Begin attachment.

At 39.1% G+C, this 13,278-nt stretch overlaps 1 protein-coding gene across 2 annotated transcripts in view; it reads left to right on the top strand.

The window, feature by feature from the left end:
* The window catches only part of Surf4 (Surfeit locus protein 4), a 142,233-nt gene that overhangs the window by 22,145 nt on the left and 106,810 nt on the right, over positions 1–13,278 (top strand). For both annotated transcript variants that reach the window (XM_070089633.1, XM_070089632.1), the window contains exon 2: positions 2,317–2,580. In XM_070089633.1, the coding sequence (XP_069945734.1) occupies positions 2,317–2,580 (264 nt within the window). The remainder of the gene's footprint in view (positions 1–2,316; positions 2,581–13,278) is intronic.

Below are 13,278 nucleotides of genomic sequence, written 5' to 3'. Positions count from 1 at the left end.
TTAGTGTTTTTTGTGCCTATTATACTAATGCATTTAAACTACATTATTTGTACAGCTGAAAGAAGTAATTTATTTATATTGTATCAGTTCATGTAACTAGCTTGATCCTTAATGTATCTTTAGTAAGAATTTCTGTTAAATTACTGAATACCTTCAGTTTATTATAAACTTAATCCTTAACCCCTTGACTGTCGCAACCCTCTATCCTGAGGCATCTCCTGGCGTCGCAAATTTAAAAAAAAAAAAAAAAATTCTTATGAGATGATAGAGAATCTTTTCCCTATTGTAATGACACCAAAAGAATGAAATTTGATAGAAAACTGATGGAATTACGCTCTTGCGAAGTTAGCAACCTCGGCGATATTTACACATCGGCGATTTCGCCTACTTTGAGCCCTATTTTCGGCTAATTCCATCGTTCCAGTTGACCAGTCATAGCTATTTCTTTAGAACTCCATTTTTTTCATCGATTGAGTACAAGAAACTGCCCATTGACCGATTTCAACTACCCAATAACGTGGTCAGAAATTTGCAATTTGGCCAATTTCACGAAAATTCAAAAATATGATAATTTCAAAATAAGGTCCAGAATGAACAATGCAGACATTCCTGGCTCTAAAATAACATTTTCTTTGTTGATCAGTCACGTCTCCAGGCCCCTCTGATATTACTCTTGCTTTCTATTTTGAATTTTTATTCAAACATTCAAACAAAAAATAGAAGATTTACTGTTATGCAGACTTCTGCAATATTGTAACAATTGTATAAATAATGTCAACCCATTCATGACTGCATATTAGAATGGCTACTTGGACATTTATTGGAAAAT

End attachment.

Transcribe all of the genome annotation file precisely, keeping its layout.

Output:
At 39.1% G+C, this 13,278-nt stretch overlaps 1 protein-coding gene across 2 annotated transcripts in view; it reads left to right on the top strand.

The window, feature by feature from the left end:
* The window catches only part of Surf4 (Surfeit locus protein 4), a 142,233-nt gene that overhangs the window by 22,145 nt on the left and 106,810 nt on the right, over positions 1–13,278 (top strand). For both annotated transcript variants that reach the window (XM_070089633.1, XM_070089632.1), the window contains exon 2: positions 2,317–2,580. In XM_070089633.1, the coding sequence (XP_069945734.1) occupies positions 2,317–2,580 (264 nt within the window). The remainder of the gene's footprint in view (positions 1–2,316; positions 2,581–13,278) is intronic.

Below are 13,278 nucleotides of genomic sequence, written 5' to 3'. Positions count from 1 at the left end.
TTAGTGTTTTTTGTGCCTATTATACTAATGCATTTAAACTACATTATTTGTACAGCTGAAAGAAGTAATTTATTTATATTGTATCAGTTCATGTAACTAGCTTGATCCTTAATGTATCTTTAGTAAGAATTTCTGTTAAATTACTGAATACCTTCAGTTTATTATAAACTTAATCCTTAACCCCTTGACTGTCGCAACCCTCTATCCTGAGGCATCTCCTGGCGTCGCAAATTTAAAAAAAAAAAAAAAAATTCTTATGAGATGATAGAGAATCTTTTCCCTATTGTAATGACACCAAAAGAATGAAATTTGATAGAAAACTGATGGAATTACGCTCTTGCGAAGTTAGCAACCTCGGCGATATTTACACATCGGCGATTTCGCCTACTTTGAGCCCTATTTTCGGCTAATTCCATCGTTCCAGTTGACCAGTCATAGCTATTTCTTTAGAACTCCATTTTTTTCATCGATTGAGTACAAGAAACTGCCCATTGACCGATTTCAACTACCCAATAACGTGGTCAGAAATTTGCAATTTGGCCAATTTCACGAAAATTCAAAAATATGATAATTTCAAAATAAGGTCCAGAATGAACAATGCAGACATTCCTGGCTCTAAAATAACATTTTCTTTGTTGATCAGTCACGTCTCCAGGCCCCTCTGATATTACTCTTGCTTTCTATTTTGAATTTTTATTCAAACATTCAAACAAAAAATAGAAGATTTACTGTTATGCAGACTTCTGCAATATTGTAACAATTGTATAAATAATGTCAACCCATTCATGACTGCATATTAGAATGGCTACTTGGACATTTATTGGAAAAT